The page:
Also, you can use Sector by sector clone to keep the old partition layout or Edit Partitions to adjust the partition size on the destination disk. And the later one is more practical, since it resolves two potential issues during the cloning process.
#1: The cloned drive not show full capacity.
By default, all the cloning software makes an exact copy of source disk unless you change the partition size while cloning. To prevent this from the beginning, try the following 3 options. And the last two options are available on the Professional version.
👉 Copy without resizing partitions: It will not resize the partition size.
👉 Add unused space to all partitions: It will reallocate the unallocated space to each partition of the target disk, appropriate for the disk size.
👉 Manually adjust partition size: It allows you to extend unallocated space to any partition on the destination disk you want.
#2: The cloned drive not bootable after cloning.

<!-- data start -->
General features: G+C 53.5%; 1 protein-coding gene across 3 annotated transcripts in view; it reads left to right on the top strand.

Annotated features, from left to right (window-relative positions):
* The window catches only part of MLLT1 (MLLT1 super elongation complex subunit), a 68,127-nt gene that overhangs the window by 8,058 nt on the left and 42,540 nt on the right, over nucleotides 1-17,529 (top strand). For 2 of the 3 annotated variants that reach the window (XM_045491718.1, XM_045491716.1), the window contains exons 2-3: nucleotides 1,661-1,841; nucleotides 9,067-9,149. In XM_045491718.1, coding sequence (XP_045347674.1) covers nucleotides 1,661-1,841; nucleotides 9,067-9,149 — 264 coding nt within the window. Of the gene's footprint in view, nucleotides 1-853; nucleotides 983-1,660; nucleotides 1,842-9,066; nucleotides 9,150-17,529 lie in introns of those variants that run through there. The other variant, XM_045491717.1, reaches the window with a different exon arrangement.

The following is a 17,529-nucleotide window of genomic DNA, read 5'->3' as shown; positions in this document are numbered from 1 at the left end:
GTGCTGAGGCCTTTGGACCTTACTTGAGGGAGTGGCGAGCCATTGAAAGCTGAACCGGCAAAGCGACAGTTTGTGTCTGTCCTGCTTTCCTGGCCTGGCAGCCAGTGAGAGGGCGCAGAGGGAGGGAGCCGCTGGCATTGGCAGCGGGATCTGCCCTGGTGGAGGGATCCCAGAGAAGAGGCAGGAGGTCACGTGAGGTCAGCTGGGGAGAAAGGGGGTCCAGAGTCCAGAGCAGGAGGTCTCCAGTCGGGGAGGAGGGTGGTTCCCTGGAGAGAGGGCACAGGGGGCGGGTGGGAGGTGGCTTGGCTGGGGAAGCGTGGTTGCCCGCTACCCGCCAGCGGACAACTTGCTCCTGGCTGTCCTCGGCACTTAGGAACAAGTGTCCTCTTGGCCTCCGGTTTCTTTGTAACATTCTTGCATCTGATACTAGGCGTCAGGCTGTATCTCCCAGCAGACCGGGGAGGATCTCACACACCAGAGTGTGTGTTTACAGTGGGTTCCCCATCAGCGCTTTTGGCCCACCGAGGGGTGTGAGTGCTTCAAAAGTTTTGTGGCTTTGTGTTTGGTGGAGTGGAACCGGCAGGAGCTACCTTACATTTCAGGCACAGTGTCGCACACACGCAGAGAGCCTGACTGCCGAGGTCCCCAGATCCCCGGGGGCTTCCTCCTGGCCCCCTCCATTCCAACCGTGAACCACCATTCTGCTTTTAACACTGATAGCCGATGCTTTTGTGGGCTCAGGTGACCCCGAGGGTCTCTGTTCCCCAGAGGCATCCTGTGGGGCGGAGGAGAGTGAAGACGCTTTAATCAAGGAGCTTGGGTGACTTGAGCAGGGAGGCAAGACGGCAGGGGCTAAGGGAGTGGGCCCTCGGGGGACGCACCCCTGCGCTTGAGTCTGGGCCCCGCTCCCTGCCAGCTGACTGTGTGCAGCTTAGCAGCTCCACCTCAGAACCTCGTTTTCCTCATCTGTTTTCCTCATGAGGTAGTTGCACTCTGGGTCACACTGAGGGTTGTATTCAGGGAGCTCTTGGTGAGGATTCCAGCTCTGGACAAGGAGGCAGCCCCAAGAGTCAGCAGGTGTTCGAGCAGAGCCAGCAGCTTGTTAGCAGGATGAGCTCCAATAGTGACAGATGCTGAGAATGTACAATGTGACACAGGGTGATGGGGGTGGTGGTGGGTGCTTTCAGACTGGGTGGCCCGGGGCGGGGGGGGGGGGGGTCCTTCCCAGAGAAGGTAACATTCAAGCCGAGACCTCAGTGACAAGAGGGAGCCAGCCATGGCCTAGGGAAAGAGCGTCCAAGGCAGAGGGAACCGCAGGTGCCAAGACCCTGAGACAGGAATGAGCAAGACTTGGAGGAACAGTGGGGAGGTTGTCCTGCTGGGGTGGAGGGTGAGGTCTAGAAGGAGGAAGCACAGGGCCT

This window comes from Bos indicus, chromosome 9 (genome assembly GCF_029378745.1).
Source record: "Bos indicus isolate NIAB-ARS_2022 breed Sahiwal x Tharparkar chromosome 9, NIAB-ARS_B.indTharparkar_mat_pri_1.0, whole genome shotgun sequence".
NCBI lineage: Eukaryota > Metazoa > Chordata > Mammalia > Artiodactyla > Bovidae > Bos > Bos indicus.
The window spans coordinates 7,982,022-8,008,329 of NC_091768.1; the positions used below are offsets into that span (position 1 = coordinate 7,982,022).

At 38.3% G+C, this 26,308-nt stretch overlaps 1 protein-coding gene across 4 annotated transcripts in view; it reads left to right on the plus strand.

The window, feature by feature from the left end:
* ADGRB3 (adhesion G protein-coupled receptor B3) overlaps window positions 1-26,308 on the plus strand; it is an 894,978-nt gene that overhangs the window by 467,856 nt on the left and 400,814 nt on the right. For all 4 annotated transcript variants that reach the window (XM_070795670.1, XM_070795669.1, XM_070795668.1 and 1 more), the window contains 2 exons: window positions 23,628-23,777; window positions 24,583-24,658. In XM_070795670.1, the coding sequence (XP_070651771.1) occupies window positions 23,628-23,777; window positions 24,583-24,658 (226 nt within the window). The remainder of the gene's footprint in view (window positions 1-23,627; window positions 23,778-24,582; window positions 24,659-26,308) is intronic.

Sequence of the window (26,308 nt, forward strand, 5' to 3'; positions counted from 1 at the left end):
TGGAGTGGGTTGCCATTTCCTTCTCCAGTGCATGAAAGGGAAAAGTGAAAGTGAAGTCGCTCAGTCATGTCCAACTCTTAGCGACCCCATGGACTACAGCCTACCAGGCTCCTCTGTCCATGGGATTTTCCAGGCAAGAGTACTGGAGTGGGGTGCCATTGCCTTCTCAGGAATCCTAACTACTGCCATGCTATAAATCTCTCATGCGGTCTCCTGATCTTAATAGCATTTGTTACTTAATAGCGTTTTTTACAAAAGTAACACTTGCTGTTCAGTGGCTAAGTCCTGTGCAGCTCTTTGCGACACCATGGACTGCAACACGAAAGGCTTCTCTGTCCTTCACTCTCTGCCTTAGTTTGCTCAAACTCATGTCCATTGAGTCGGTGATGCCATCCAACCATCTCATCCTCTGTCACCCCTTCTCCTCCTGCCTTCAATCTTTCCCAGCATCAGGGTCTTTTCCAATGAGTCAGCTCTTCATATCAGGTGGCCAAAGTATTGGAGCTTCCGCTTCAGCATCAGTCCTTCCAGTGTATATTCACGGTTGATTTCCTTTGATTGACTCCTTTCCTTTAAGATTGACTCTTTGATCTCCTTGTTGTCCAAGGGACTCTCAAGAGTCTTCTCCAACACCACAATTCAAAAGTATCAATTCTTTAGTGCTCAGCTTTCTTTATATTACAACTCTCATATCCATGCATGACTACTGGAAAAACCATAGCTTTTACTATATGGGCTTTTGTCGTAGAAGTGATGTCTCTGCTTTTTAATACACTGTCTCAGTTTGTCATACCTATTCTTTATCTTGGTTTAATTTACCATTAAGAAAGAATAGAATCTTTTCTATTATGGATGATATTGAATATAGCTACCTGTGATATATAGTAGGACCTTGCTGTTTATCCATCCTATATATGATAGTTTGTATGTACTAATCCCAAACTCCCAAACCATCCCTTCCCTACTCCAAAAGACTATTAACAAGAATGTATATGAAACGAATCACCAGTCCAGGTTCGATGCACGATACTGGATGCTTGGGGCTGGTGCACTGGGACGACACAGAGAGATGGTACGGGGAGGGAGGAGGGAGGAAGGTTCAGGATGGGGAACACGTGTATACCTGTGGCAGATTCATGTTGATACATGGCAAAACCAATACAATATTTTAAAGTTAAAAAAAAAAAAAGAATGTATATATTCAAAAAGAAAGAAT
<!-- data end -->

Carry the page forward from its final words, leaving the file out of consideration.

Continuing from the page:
One of the biggest reason is the destination and source disk has different partition style and you don't convert them to the same before cloning. In this situation, you can simply check Convert the destination disk from MBR to GPT or vice versa, depending on the disk partition styles of them.
Both MBR and GPT are two different disk types for data storage. And you can check its disk properties in Disk Management. The overall steps are below:
- Press Win + R to open the Run window. Then, type diskmgmt.msc and hit OK to open disk management.
- Then, right-click the disk you want to clone and select Properties in the pop-up window.
- In the Properties window, select the Volume tab and confirm the partition style. It can be MBR (Master Boot Record) or GPT (GUID Partition Table).
- Similarly, check the disk partition tyle of the destination disk. If it is still MBR, you don't need to convert the disk type. But if it's a GPT disk, please remember to convert disk type with Edit Partition feature.
Wrapping things up
Now you know how to clone a GPT disk via Clonezilla step by step. However, the whole process is really complicated, especially for those who are not too tech-savvy. You may prefer AOMEI Backupper for its easy installation and easy steps. Besides the clone feature, AOMEI Backupper is powerful backup and restore software. You can use it as an alternative when Windows backup freezes at 97%. Go for it right now!